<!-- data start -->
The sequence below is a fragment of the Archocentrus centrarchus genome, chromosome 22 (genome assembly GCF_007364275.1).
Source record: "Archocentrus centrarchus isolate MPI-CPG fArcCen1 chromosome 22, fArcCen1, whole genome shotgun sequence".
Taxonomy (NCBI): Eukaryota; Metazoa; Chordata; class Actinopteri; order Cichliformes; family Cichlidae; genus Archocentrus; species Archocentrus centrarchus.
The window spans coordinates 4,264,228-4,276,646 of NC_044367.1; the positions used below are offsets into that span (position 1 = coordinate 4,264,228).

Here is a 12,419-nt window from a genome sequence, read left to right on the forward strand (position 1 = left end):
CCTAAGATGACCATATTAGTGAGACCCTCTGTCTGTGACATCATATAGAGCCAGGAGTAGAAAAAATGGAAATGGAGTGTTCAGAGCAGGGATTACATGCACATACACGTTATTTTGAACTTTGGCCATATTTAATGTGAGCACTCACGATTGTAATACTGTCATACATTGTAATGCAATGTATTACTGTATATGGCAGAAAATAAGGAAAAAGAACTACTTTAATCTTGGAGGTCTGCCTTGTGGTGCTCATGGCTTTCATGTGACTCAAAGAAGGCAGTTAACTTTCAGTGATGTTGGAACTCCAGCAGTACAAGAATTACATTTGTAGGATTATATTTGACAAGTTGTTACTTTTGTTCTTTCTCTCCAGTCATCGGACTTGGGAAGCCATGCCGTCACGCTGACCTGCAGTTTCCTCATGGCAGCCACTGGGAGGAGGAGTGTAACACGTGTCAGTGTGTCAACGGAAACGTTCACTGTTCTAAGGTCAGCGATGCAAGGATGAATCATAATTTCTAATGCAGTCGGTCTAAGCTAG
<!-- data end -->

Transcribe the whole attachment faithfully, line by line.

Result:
The sequence below is a fragment of the Archocentrus centrarchus genome, chromosome 22 (genome assembly GCF_007364275.1).
Source record: "Archocentrus centrarchus isolate MPI-CPG fArcCen1 chromosome 22, fArcCen1, whole genome shotgun sequence".
Taxonomy (NCBI): Eukaryota; Metazoa; Chordata; class Actinopteri; order Cichliformes; family Cichlidae; genus Archocentrus; species Archocentrus centrarchus.
The window spans coordinates 4,264,228-4,276,646 of NC_044367.1; the positions used below are offsets into that span (position 1 = coordinate 4,264,228).

Here is a 12,419-nt window from a genome sequence, read left to right on the forward strand (position 1 = left end):
CCTAAGATGACCATATTAGTGAGACCCTCTGTCTGTGACATCATATAGAGCCAGGAGTAGAAAAAATGGAAATGGAGTGTTCAGAGCAGGGATTACATGCACATACACGTTATTTTGAACTTTGGCCATATTTAATGTGAGCACTCACGATTGTAATACTGTCATACATTGTAATGCAATGTATTACTGTATATGGCAGAAAATAAGGAAAAAGAACTACTTTAATCTTGGAGGTCTGCCTTGTGGTGCTCATGGCTTTCATGTGACTCAAAGAAGGCAGTTAACTTTCAGTGATGTTGGAACTCCAGCAGTACAAGAATTACATTTGTAGGATTATATTTGACAAGTTGTTACTTTTGTTCTTTCTCTCCAGTCATCGGACTTGGGAAGCCATGCCGTCACGCTGACCTGCAGTTTCCTCATGGCAGCCACTGGGAGGAGGAGTGTAACACGTGTCAGTGTGTCAACGGAAACGTTCACTGTTCTAAGGTCAGCGATGCAAGGATGAATCATAATTTCTAATGCAGTCGGTCTAAGCTAG